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How the Rising Middle Class is Changing the Face of the Asian Retail Market

How the Rising Middle Class is Changing the Face of the Asian Retail Market




by Larry Sweeney, Senior Director, Honeywell Sensing and Productivity Solutions


The retail market in Asia is undergoing a period of rapid changes and faces operational challenges that could not have been imagined ten years ago. While the industry is adept at having to evolve to meet changing consumer purchasing behaviours, today, it is the collective growth in purchasing power of the middle class and its increased customer expectations that are shaping the industry.

The expanding middle class across Asia and the corresponding rise in consumer buying power are having a significant impact on the local and regional retail supply chain. While in the past purchasing power in Asia was smaller and led to lower sales of certain products, now with the growth of the middle class, regional consumers are getting a taste for a wider array of goods. Asian consumers are today filling their shopping carts with the basics as always, but because they have more disposable income, they are also starting to spend more by buying middle- to highend items they didn’t buy in the past – often making these purchases online.

You will find the middle class online

According to Forrester, e-commerce is set to grow at a rapid rate for the Asia Pacific region with online retail sales in Asia Pacific expected to reach $1.3tr by 2019 and growing at a compound annual growth rate (CAGR) of 18.5 per cent over the next five years. Interestingly there is also strong growth for online retail sales via mobile phones as well, which accounted for 27 per cent of total Asia Pacific online retail sales in 2014. The growing Asian middle class and their rising interest in shopping online is good news for Asian retailers, who are experiencing increased demand from local and regional buyers of goods. However this good news also comes with challenges.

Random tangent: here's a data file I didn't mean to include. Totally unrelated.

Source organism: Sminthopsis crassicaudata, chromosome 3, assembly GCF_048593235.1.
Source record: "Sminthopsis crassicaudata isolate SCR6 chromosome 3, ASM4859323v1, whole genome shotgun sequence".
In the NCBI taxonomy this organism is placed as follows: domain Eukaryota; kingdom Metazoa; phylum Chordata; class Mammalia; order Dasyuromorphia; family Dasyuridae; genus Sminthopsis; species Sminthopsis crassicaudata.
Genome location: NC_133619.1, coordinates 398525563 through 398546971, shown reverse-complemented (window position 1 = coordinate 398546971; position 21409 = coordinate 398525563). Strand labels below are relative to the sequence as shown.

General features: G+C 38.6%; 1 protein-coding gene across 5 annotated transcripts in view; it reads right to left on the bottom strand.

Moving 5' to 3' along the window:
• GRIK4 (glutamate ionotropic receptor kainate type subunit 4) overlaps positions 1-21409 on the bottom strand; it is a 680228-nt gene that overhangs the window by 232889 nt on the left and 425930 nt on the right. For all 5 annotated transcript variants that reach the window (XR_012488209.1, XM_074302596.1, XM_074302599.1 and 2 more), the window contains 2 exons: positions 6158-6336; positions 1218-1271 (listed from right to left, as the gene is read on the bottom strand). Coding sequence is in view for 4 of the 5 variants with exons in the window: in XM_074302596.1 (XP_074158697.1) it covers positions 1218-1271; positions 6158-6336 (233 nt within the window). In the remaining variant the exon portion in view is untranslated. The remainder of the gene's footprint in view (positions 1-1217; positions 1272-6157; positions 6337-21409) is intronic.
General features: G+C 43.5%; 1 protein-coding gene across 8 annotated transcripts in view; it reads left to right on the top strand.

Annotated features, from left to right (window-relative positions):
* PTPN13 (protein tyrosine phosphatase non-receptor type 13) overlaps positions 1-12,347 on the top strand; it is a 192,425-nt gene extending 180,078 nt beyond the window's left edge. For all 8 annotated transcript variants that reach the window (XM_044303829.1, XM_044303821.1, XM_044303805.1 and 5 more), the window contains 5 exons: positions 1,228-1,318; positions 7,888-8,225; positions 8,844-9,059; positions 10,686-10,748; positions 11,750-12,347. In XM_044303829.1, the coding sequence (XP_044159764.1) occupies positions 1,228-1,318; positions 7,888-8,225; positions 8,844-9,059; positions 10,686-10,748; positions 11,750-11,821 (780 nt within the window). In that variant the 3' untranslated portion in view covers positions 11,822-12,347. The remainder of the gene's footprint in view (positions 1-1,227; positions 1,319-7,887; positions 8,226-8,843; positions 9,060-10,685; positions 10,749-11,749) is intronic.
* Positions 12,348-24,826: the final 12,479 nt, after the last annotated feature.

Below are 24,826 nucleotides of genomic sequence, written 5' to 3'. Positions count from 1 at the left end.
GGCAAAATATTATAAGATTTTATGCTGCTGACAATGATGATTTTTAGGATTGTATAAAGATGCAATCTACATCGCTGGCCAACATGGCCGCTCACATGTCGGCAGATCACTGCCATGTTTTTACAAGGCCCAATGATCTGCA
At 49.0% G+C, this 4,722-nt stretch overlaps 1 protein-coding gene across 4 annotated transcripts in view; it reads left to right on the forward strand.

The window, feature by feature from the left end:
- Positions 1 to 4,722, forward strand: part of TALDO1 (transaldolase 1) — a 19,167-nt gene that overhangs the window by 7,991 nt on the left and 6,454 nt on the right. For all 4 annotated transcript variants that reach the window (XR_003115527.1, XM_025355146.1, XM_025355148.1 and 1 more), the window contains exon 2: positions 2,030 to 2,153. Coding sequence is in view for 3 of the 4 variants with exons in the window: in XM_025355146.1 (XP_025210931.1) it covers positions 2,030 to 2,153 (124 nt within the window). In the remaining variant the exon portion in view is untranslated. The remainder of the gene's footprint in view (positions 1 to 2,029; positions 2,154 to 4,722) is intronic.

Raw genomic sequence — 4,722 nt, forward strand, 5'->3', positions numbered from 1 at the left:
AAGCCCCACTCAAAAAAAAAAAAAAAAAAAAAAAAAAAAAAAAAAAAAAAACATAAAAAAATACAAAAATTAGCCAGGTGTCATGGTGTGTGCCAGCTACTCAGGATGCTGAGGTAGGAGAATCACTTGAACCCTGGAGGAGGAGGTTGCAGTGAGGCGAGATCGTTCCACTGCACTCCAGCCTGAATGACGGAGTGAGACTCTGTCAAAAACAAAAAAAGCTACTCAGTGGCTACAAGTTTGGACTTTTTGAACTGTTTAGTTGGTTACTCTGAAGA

Asian retailers, like their counterparts around the world, are facing pressures related to the e-commerce delivery process. The popularity of e-commerce is putting pressure on a retailers resources (which were not designed for the omnichannel) to meet consumer needs. As a result, distribution centres are struggling to ship single piece orders on time and transportation and distribution operators do not have the level of resources on the ground (trucks, vans and air freight) to deliver these orders in the time expected by consumers.

Why a retailer’s reputation extends to the delivery process today

A key challenge for Asian retailers is how best to manage a rising middle class’s expectations in an e-commerce world. The growth in the ‘get it now’ society we live in is now calling for immediate access to goods and services, which in turn is creating opportunities and operational challenges. A recent Honeywell Sensing and Productivity Solutions survey highlighted the very real pressures that delivery businesses are under these days. The survey found that in the United Kingdom, consumers expected a three-hour delivery window for goods purchased online.

It also found that: “The majority of customers (57 per cent) declared that current delivery options offered by retailers are not satisfactory, and more than half of respondents (51 per cent) say it is often the case that “the parcel delivery reaches their home address when they are not at home and/or misses the appointment time.”